Fetal distress syndrome is a dangerous situation during childbirth that requires immediate intervention by the labor and delivery team. When caregivers fail to recognize the signs of fetal distress or fail to take timely and appropriate action, the baby can suffer prolonged oxygen deprivation that can have permanent catastrophic consequences for the newborn, including cerebral palsy. If you believe that a hospital, nurse or doctor’s negligence caused harm to your child by failing to manage fetal distress syndrome appropriately, you may be able to take legal action with help from a Philadelphia birth injury attorney at Youman & Caputo.
What Is Fetal Distress Syndrome?
Fetal distress syndrome is when a baby in utero experiences changes in oxygen levels, movements or heart rate that indicate that the infant is in trouble and at risk of serious injury. Although “fetal distress” has been largely used to describe the specific issue of brain hypoxia, or a lack of oxygen getting to the infant’s brain, it can refer to a wide range of fetal problems. Thus, this term has recently been changed to “non-reassuring fetal status” (NRFS).
What Can Cause Fetal Distress Syndrome?
Fetal distress resulting from a lack of oxygen to the baby may be caused by any of several conditions. . A lack of blood flow reaching the baby, for example, can starve the infant’s developing brain of oxygen and cause permanent conditions such as cerebral palsy. Potential causes of fetal distress before or during childbirth, include:
- Low oxygen levels in the mother’s blood
- Maternal anemia (low red blood cell count)
- Reduced blood flow due to umbilical cord complications
- Gestational hypertension (high blood pressure)
- Low levels of amniotic fluid
- Post-term pregnancies (beyond 42 weeks)
- Meconium in the amniotic fluid
Can Harm Resulting From Fetal Distress Be Prevented?
Fetal distress itself often cannot be prevented. The role of the health care provider is to make sure that the baby in utero is appropriately monitored to look for signs of fetal distress, to promptly recognize the signs that the fetus is trouble, and to act immediately to minimize the risk of injury to the child. If at any point the potential signs of fetal distress are noticed, the doctor should take immediate action to remedy the problem. Potential solutions include changing the mother’s position, making sure she has adequate oxygen and hydration, alleviating compression of the umbilical cord, intrauterine resuscitation and ordering an emergency C-section in a timely manner.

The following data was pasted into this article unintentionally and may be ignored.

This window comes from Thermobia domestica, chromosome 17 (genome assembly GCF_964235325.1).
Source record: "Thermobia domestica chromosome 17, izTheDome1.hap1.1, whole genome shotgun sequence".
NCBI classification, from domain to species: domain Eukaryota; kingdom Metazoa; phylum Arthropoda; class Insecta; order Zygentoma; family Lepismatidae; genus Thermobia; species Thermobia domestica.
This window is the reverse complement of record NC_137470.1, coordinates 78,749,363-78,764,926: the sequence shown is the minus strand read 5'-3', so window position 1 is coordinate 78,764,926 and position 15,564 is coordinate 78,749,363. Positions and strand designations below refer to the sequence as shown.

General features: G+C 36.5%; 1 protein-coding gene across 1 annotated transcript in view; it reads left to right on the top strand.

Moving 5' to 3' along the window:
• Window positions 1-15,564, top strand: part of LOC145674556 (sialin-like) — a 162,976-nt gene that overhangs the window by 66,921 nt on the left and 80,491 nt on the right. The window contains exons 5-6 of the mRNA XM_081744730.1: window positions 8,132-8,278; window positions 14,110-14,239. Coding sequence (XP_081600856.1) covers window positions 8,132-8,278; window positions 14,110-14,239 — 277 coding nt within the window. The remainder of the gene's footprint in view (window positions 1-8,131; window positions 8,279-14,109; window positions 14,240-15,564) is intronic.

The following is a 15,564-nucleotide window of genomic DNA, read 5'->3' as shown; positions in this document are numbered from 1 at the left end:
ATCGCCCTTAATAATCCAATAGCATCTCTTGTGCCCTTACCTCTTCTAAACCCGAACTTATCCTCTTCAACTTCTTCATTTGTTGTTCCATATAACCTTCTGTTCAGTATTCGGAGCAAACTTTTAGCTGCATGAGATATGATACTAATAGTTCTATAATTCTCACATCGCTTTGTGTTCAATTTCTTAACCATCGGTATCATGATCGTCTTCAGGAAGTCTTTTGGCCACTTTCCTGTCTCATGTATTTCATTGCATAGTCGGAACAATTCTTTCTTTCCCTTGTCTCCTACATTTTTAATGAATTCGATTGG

It is always better to prevent fetal distress than to try to remedy it after the fact. While it is not always possible to prevent fetal distress, the mother’s obstetrician should look for risk factors and warning signs ahead of time. If a mother is at a higher-than-normal risk of fetal distress, her doctor should take proactive steps to reduce the odds of distress as much as possible. For example, in a high-risk situation, it is often appropriate to plan a delivery by Cesarean section (or C-section) rather than a vaginal delivery.
Proving That Negligent Management Of Fetal Distress Caused Harm To The Newborn Child
Lack of oxygen (anoxia) or low levels of oxygen (hypoxia) can result in permanent brain damage, including the development of Cerebral Palsy. But Cerebral palsy and similar conditions have many other causes. Proving that harm to a newborn was caused by negligent management of fetal distress as opposed to one of these other causes relies on both objective and subjective data surrounding the birth and newborn’s condition at birth, including things like APGAR scores, arterial and venous blood gas measurements, glucose measurements, and the results of other laboratory studies. The timing of the development of the newborn’s brain injury as seen on radiology studies such as head CT or brain MRI can also provide an important data point on the issue of when the injury or insult resulting in that brain injury occurred.
Filing a Medical Malpractice Claim for Harm Caused by Fetal Distress Syndrome
If your child experienced fetal distress syndrome at any point during your pregnancy, labor or delivery, it does not necessarily mean that you are a victim of medical malpractice. However, if your doctor, midwife, or nurse reasonably should have done more to recognize, prevent or respond to fetal distress, this could be a basis for a medical malpractice claim if the failure exercise reasonable care caused serious harm. In this case, your family may be able to recover financial compensation to help pay for the extensive medical care that your child will require by filing a medical malpractice claim.
If your doctor failed to properly monitor your infant’s vital signs for symptoms of fetal distress (such as abnormalities in a baby’s heart rate), he or she may have caused or contributed to birth injuries, including cerebral palsy. Furthermore, if there is evidence that your doctor should have foreseen the possibility of fetal distress and taken reasonable steps to prevent it, this could also be medical malpractice. If you suspect malpractice associated with your child’s fetal distress syndrome, act quickly to contact an attorney to ensure that your rights are protected.